Haven't you ever found a man attractive for his confidence even though strictly speaking he probably wouldn't be considered attractive? I have so many times I've lost count.

This is all to say that if you can start to believe you are attractive (physically and otherwise), you should give off an air of confidence, which should enhance your attractiveness to others.
posted by semacd at 5:07 PM on December 29, 2011 [6 favorites]


This may not be about looks or your hobbies at all, but how you convey yourself verbally and in writing.

To me, in the small sample of your writing (in this forum which isn't a fair representation), you come off a little aggressive.
posted by k8t at 5:08 PM on December 29, 2011 [3 favorites]


Close friends could give you way better advice if you trust them than internet strangers. We don't know you at all.

Be happy, confident and enjoy life. That does so much for how attractive someone is. This and a past question you asked make it pretty obvious you're putting way too much negative energy/pressure into this to make it work.
posted by OnTheLastCastle at 5:12 PM on December 29, 2011 [1 favorite]


Re: chaiminda -- Some people I like, others I don't. I mean, a few times I've been the person to break things off, generally with excellent reason. (The guy who made anti-Semitic remarks ON A FIRST DATE, for instance, the person who acted 10 years younger than his age, that sort of thing.) And sure, I do have fun until it's time for them to actively judge me, which would be fun if the judgment generally worked out in my favor.

Re: just about everyone: Sure, I've wanted to meet people because of what they have to say / their confidence, but that didn't make them more aesthetically pleasing to me (which, let's just all be honest, is what constitutes "attractive" on a dating profile.)
posted by dekathelon at 5:28 PM on December 29, 2011


I would also be willing to offer constructive criticism of your online profile, assuming my old OKC login works. Memail me, if you want. I promise to be honest and respectful.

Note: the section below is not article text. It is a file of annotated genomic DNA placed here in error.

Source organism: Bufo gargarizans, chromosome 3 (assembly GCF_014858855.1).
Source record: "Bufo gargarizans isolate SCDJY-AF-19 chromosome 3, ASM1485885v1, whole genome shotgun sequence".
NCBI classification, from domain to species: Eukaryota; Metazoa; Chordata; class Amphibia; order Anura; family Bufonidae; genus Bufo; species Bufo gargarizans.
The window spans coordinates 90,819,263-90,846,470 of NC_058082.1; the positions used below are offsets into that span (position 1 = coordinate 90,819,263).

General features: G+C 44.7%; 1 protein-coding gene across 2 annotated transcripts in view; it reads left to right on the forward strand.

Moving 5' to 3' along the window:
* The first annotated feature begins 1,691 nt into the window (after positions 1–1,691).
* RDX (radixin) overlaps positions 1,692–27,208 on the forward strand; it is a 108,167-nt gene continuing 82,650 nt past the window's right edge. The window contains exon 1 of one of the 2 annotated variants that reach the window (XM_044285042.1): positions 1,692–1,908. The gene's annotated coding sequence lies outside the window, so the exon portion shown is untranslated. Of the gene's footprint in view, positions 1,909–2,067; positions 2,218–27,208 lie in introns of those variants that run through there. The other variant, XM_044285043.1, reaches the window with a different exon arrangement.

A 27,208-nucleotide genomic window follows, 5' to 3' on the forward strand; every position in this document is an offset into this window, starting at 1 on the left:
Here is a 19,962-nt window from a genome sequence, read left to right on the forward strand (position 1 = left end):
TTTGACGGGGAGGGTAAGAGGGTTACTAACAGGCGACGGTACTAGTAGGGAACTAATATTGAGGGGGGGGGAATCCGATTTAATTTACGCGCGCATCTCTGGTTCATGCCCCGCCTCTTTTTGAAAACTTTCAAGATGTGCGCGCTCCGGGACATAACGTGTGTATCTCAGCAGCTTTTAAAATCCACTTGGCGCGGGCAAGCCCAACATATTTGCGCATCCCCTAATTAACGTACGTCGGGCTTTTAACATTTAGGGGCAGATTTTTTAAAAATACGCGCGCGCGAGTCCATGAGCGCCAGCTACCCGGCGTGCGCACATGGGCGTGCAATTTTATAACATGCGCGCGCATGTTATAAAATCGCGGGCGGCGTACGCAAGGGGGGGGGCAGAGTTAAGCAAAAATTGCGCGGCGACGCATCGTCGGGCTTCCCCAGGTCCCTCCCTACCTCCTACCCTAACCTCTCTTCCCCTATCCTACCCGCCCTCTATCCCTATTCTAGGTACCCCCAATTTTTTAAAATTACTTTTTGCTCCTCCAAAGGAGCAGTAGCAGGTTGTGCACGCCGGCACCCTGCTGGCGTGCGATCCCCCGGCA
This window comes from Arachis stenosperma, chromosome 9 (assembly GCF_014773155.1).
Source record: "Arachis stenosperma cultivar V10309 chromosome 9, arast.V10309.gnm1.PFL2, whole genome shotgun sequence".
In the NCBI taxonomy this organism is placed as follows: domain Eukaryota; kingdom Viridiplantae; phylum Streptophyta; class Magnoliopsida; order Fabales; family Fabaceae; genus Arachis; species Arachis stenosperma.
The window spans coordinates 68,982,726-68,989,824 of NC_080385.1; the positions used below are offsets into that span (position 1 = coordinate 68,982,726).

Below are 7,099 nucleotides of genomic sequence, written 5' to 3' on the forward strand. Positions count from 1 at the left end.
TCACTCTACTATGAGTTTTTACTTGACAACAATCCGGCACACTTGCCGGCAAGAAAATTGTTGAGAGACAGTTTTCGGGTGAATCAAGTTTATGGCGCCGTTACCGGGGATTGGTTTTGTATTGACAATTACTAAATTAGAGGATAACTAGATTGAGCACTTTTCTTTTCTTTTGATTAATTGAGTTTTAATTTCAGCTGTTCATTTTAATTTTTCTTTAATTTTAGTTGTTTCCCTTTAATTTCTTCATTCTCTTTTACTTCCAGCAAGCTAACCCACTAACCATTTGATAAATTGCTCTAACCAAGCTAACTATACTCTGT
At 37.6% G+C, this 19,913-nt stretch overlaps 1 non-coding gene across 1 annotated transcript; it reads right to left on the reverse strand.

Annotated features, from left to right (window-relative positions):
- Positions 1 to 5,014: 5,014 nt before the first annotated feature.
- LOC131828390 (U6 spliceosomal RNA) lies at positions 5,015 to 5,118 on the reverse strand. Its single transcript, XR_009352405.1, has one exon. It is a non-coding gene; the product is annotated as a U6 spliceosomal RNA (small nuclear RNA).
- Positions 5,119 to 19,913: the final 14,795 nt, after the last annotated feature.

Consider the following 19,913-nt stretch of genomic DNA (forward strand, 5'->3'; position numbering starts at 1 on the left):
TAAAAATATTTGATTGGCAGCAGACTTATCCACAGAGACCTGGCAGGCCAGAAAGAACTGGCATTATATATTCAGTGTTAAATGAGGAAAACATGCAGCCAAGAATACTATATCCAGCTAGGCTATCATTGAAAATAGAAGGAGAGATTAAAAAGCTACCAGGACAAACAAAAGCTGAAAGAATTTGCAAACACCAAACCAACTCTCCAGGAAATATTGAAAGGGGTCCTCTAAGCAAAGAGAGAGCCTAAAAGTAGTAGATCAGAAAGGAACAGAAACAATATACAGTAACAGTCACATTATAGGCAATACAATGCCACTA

Here's an attitude shift that I hope helps. You've got to read a short personal story to get it, sorry:

I personally don't think I'm very attractive at all. However, I'm really good on a date. I'm hard to fluster, I'm not a prude, I'm generally game to try something new, I made a srong effort to have fun dates instead of the boring old dinner-and-a-movie, I'm funny (to many, not all), I know myself and how far I'm willing to bend.

I'm also very confident. That's because of a key thing you are missing. Chemistry. I relied almost completely on the irrational nature of chemistry. Chemistry makes up for many many problems.

My OKC profile was purely designed to get me to the place of meeting the real women behind the profiles. I had various "filtering rules", such as religion and expressed political attitudes (via OKC questionnaires), that I used to remove the intolerable people from my "it could happen" list. I wrote funny notes to the women who hadn't gotten filtered out by the short list of filtering rules. If I hadn't gotten a date by the second email, and also hadn't gotten a "shove off" email, I tried a third time occasionally, but that rarely worked.

After the date, if they didn't like me, OK (that's the confidence). If we had no chemistry, OK (again the confidence). The same thing works both ways. I wasn't always physically attracted to the women I thought I would. Pictures do not tell the whole story, not in the least. Even when the pictures are honest.